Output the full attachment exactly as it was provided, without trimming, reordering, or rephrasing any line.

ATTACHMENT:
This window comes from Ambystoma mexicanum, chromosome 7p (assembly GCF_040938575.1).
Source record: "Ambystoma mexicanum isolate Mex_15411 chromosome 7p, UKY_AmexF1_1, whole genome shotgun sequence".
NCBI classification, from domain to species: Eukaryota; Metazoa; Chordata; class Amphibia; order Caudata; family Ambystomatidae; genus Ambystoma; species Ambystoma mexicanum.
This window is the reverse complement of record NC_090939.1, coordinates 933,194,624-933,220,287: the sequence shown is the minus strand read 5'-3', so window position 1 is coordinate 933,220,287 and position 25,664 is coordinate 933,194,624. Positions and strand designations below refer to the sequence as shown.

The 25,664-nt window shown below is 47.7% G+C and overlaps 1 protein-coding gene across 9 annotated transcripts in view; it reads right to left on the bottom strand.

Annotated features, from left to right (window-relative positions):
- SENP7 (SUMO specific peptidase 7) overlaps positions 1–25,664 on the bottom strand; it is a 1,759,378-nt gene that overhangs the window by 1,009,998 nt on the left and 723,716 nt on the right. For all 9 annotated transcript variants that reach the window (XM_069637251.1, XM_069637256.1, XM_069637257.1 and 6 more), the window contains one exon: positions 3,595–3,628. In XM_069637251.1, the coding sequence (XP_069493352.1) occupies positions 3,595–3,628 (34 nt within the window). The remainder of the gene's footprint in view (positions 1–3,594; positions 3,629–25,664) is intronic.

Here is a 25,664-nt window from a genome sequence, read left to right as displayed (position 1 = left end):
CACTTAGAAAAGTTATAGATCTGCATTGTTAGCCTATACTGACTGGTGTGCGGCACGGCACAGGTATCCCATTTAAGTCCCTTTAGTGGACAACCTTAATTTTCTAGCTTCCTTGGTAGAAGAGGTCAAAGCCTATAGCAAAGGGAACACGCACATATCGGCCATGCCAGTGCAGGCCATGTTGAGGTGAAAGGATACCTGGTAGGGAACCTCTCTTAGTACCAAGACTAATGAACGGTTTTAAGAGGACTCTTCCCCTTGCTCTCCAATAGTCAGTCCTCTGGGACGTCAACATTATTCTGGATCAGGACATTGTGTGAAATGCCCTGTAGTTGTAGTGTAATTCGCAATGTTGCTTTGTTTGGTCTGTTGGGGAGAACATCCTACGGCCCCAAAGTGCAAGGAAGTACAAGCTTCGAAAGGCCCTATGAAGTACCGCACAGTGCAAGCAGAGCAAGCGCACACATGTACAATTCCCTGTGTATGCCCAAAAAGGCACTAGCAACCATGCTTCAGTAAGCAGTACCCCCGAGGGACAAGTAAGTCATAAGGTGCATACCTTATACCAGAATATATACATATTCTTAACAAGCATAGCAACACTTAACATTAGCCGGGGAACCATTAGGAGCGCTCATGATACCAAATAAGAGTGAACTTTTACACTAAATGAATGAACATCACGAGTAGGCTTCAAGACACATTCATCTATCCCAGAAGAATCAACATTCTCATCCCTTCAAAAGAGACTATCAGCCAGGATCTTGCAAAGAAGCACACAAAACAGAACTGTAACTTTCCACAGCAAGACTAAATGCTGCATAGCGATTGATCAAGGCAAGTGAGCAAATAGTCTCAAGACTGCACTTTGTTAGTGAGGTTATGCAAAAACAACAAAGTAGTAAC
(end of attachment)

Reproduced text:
This window comes from Ambystoma mexicanum, chromosome 7p (assembly GCF_040938575.1).
Source record: "Ambystoma mexicanum isolate Mex_15411 chromosome 7p, UKY_AmexF1_1, whole genome shotgun sequence".
NCBI classification, from domain to species: Eukaryota; Metazoa; Chordata; class Amphibia; order Caudata; family Ambystomatidae; genus Ambystoma; species Ambystoma mexicanum.
This window is the reverse complement of record NC_090939.1, coordinates 933,194,624-933,220,287: the sequence shown is the minus strand read 5'-3', so window position 1 is coordinate 933,220,287 and position 25,664 is coordinate 933,194,624. Positions and strand designations below refer to the sequence as shown.

The 25,664-nt window shown below is 47.7% G+C and overlaps 1 protein-coding gene across 9 annotated transcripts in view; it reads right to left on the bottom strand.

Annotated features, from left to right (window-relative positions):
- SENP7 (SUMO specific peptidase 7) overlaps positions 1–25,664 on the bottom strand; it is a 1,759,378-nt gene that overhangs the window by 1,009,998 nt on the left and 723,716 nt on the right. For all 9 annotated transcript variants that reach the window (XM_069637251.1, XM_069637256.1, XM_069637257.1 and 6 more), the window contains one exon: positions 3,595–3,628. In XM_069637251.1, the coding sequence (XP_069493352.1) occupies positions 3,595–3,628 (34 nt within the window). The remainder of the gene's footprint in view (positions 1–3,594; positions 3,629–25,664) is intronic.

Here is a 25,664-nt window from a genome sequence, read left to right as displayed (position 1 = left end):
CACTTAGAAAAGTTATAGATCTGCATTGTTAGCCTATACTGACTGGTGTGCGGCACGGCACAGGTATCCCATTTAAGTCCCTTTAGTGGACAACCTTAATTTTCTAGCTTCCTTGGTAGAAGAGGTCAAAGCCTATAGCAAAGGGAACACGCACATATCGGCCATGCCAGTGCAGGCCATGTTGAGGTGAAAGGATACCTGGTAGGGAACCTCTCTTAGTACCAAGACTAATGAACGGTTTTAAGAGGACTCTTCCCCTTGCTCTCCAATAGTCAGTCCTCTGGGACGTCAACATTATTCTGGATCAGGACATTGTGTGAAATGCCCTGTAGTTGTAGTGTAATTCGCAATGTTGCTTTGTTTGGTCTGTTGGGGAGAACATCCTACGGCCCCAAAGTGCAAGGAAGTACAAGCTTCGAAAGGCCCTATGAAGTACCGCACAGTGCAAGCAGAGCAAGCGCACACATGTACAATTCCCTGTGTATGCCCAAAAAGGCACTAGCAACCATGCTTCAGTAAGCAGTACCCCCGAGGGACAAGTAAGTCATAAGGTGCATACCTTATACCAGAATATATACATATTCTTAACAAGCATAGCAACACTTAACATTAGCCGGGGAACCATTAGGAGCGCTCATGATACCAAATAAGAGTGAACTTTTACACTAAATGAATGAACATCACGAGTAGGCTTCAAGACACATTCATCTATCCCAGAAGAATCAACATTCTCATCCCTTCAAAAGAGACTATCAGCCAGGATCTTGCAAAGAAGCACACAAAACAGAACTGTAACTTTCCACAGCAAGACTAAATGCTGCATAGCGATTGATCAAGGCAAGTGAGCAAATAGTCTCAAGACTGCACTTTGTTAGTGAGGTTATGCAAAAACAACAAAGTAGTAAC